By Suzanna Logan
Photos by Audrey Hall
In Montana’s aptly named Paradise Valley, once the only entrance to Yellowstone National Park, elk, deer and bison still roam across grassy plains. Behind them, snow-capped cliffs rise dramatically into a big Montana sky. It’s one of Mother Nature’s greatest masterpieces. And so it is fitting that Don and Kendra Hilton’s vacation retreat — a work of art in its own right — is rooted in this spectacular setting. Wanting to reflect the home’s natural landscape and pay homage to their three decades spent in Las Vegas, the couple settled on a style Kendra calls “rustic elegance.”
Inside this timber hybrid rustic home, luxurious touches like shimmering mosaic tiles and gleaming granite countertops sit alongside rusted, corrugated steel ceilings and reclaimed barn doors. Daring juxtapositions without a doubt, but a gamble the couple was willing to make. “We knew it would all work together in the end,” Don says. “The home has an artistic, creative presence about it,” he continues — thanks to the talented minds that created the 6,000-square-foot structure, a mix of timbers and structural insulated panels.
Gallery: A Rustic Home in Montana
The home’s design team included George Klemens and Brian Kempisty of Timberbuilt and interior designer Catherine Lane of Catherine Lane Interiors. “It all started with George doodling on a napkin,” Kendra says. “In one sitting, he got our whole floor plan out of our heads, sketched it out and that is virtually what we built.” The resulting three-bedroom, five-bathroom house is a collection of buildings with a simple, evolved-over-time vernacular. “We wanted something that was respectful of the landscape,” Kempisty says.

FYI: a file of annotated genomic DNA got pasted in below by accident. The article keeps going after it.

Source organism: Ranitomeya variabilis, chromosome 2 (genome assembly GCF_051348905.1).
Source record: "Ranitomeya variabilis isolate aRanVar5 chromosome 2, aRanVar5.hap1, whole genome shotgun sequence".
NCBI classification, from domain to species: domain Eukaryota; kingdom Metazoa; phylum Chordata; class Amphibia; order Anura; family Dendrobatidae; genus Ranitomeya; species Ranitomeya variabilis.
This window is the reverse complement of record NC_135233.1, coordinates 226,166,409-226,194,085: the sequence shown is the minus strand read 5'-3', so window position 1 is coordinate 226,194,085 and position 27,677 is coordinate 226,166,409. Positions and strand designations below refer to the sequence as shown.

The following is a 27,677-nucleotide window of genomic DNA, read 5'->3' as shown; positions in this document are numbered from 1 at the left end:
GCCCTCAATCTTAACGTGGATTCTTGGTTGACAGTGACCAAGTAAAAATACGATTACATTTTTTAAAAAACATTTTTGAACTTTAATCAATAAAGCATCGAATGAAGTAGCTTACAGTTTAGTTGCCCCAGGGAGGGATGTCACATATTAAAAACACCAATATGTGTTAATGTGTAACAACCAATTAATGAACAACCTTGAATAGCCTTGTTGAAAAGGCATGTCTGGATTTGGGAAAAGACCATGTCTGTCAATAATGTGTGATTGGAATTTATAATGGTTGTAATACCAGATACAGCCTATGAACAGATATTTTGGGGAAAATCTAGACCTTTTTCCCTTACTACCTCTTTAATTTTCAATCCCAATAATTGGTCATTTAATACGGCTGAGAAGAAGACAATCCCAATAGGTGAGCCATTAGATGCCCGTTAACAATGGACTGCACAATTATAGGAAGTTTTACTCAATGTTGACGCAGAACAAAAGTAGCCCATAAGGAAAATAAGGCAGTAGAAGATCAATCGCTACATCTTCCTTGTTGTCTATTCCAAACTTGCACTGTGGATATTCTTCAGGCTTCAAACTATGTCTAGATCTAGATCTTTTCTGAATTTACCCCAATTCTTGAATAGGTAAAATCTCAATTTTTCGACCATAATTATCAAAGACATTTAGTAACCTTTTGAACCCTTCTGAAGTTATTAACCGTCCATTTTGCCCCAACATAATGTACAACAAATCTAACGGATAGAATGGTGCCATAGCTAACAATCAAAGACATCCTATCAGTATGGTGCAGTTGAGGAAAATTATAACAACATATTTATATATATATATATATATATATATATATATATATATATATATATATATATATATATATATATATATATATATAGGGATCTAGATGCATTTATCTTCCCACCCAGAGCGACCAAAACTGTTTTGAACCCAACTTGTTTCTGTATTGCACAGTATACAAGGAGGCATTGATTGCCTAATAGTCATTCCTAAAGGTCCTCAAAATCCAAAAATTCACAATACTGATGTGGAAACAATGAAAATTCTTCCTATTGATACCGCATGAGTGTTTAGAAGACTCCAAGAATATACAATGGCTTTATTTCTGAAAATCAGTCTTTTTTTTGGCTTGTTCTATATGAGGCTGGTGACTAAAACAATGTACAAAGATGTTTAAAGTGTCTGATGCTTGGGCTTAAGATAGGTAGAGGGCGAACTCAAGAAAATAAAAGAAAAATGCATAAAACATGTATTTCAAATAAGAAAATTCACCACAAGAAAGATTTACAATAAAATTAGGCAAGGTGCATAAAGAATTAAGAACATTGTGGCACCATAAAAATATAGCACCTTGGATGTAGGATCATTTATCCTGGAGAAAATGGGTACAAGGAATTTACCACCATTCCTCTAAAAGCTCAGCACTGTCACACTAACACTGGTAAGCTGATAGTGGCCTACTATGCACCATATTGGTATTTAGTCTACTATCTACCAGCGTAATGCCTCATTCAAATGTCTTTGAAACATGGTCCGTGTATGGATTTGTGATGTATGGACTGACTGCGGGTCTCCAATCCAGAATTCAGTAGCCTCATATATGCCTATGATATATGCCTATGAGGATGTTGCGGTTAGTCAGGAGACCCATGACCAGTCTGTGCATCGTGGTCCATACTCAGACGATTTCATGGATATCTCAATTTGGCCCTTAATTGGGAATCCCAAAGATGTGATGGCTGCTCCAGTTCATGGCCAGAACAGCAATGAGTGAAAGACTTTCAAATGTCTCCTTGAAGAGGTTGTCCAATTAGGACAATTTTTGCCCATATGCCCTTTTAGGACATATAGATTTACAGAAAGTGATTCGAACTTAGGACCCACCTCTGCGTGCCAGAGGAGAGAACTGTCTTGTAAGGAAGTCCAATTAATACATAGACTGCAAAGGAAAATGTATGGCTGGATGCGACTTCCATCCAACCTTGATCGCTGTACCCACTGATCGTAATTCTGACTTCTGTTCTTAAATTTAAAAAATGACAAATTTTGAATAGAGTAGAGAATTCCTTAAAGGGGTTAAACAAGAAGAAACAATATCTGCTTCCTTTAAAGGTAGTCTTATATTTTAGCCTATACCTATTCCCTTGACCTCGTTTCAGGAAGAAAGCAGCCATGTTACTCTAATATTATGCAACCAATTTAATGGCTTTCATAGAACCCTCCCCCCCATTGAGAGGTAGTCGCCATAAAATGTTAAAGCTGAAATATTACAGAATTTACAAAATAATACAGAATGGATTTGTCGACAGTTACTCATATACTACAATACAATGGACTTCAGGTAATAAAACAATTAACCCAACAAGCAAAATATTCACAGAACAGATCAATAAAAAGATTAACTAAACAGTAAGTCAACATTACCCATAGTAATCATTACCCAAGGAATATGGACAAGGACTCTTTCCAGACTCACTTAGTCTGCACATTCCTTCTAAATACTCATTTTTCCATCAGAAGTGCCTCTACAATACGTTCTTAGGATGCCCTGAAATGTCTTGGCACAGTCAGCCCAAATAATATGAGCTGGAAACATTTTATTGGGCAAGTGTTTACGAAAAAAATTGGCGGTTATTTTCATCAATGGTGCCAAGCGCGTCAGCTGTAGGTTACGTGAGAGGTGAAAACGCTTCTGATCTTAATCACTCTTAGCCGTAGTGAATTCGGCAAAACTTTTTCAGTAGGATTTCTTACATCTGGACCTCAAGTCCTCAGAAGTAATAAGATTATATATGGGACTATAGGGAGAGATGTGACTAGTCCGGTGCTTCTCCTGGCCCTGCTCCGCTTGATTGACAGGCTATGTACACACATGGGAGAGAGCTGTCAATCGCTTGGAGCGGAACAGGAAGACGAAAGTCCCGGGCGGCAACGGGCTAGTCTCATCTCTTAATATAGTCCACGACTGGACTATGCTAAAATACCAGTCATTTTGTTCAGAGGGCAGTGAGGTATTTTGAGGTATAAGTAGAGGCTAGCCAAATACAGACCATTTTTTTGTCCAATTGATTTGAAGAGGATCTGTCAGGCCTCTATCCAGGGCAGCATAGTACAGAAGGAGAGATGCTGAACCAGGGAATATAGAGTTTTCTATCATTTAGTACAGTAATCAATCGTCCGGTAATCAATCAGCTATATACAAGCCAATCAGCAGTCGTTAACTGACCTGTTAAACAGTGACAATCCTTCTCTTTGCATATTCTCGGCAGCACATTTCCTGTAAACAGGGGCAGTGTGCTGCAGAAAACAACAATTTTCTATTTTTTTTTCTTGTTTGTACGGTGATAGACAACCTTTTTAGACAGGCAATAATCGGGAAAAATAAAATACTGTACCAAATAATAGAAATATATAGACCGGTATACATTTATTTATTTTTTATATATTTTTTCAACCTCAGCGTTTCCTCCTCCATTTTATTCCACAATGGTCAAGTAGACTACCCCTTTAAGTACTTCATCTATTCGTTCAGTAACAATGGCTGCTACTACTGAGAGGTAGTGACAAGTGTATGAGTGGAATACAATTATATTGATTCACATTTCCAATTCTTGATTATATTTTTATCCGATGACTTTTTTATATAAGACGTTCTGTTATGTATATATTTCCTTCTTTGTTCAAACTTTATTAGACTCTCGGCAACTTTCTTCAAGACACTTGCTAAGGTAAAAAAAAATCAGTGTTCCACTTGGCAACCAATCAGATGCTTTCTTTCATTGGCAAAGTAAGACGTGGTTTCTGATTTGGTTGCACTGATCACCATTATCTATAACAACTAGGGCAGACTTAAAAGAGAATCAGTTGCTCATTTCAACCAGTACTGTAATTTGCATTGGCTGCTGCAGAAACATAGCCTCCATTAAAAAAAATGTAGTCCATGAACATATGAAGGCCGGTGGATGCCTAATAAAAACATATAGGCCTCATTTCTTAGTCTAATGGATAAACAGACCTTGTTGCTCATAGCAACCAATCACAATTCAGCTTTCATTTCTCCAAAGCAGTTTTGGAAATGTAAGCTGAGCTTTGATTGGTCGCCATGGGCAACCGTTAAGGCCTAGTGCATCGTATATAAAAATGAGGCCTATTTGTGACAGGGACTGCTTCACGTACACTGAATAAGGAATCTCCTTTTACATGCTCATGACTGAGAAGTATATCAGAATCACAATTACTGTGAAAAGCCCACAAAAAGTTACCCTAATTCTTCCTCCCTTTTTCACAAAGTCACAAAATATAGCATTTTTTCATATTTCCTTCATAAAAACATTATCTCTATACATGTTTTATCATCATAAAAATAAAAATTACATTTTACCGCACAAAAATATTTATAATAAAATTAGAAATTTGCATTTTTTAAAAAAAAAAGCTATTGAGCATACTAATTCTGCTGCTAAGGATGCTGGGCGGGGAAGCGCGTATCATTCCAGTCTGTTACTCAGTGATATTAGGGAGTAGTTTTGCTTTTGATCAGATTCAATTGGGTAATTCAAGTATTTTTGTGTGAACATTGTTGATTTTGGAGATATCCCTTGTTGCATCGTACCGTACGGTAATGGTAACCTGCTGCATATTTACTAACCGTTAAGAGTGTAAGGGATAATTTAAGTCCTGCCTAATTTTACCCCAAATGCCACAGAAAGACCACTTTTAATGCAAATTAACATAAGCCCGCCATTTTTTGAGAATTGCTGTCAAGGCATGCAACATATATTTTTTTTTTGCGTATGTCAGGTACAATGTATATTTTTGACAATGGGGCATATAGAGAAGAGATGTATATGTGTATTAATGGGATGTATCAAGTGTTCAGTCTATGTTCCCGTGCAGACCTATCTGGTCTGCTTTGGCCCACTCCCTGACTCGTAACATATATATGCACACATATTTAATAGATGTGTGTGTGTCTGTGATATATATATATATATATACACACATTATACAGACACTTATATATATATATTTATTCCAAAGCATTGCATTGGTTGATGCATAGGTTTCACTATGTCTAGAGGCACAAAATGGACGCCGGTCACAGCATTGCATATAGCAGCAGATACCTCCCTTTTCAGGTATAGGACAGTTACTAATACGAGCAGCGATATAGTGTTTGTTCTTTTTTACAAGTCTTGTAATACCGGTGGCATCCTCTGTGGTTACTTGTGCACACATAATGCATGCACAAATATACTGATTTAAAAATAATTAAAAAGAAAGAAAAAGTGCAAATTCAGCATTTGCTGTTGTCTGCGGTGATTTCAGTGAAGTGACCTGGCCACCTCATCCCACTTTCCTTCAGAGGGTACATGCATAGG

A stone-encased master suite served as the starting point of the design. “It calls to mind the old stone houses that still dot the landscape,” Klemens says. A wood-plank walkway leading to the garage and guest apartment continues the exterior’s old-west rustic aesthetic. Less than a hundred yards away, a series of original barns stand sentinel over the new homestead. Inside, an abundance of wood keeps the interiors appropriately rustic. “We have oversized Douglas fir beams, wire-brushed oak floors, walnut and sapele cabinetry, alder trim and old barn wood; it’s an awesome combination,” Don says.
A stone wall in the kitchen and oversized stone fireplace in the great room reinforce the natural feel of the space. To balance the earthy elements, the couple relied on a luxurious mix of finishes and furnishings. Fabrics rich in texture and color permeate the interiors. A chenille sofa with snakeskin accents, velvet-upholstered armchairs and red leather barstools with nail head trim all feature prominently in the main living areas, adding a touch of glamour. Throughout, plaster walls evoke old-world opulence.
Overhead, delicate hand-blown glass fixtures and intricate, large-scaled chandeliers with onyx stone help define seating areas and give off a golden glow. But beyond the elements both rustic and refined, it is the picture-perfect views that are the home’s pièce de résistance. “The sunrises, the wildlife, the sunsets — they’re all just amazing,” Don says. “I used to collect pictures of nature, but now we have the best artwork outside of our windows.”
Q&A With The Builder
Kendra and Don originally had their hearts set on a 10,000-square-foot home, but I suggested something much smaller to keep it appropriate within the landscape. Because we built lots of volume into the house, we didn’t need as much floor space to give it plenty of elbow room. We wanted to prove that you could build a beautiful house but still be environmentally-friendly in the process.
What is the benefit of this kind of build — combining timbers and SIPs?
Besides the energy savings, there is a lot less field labor and a lot less waste on the job site because all of the window and door cut outs are done in the factory. For us,“hybrid” is all about combining timbers and SIPs to create the most energy-efficient building envelope available.
No matter the style, why do you think people are drawn to wood homes?
There is certainly an aesthetic element to it, but living in a wood home is a lifestyle. It isn’t about having a shinier home than the next guy; it’s about nature, being environmentally respectful and seeing the bigger picture.
See More Rustic Homes from Timber Home Living:
- A Rustic Barn for a Timber Home in the Finger Lakes
- 3 Ways to Create a Modern Rustic Timber Home
- A Rustic & Chic Canadian Timber Home
- Riverside Rustic: A Reclaimed Timber Home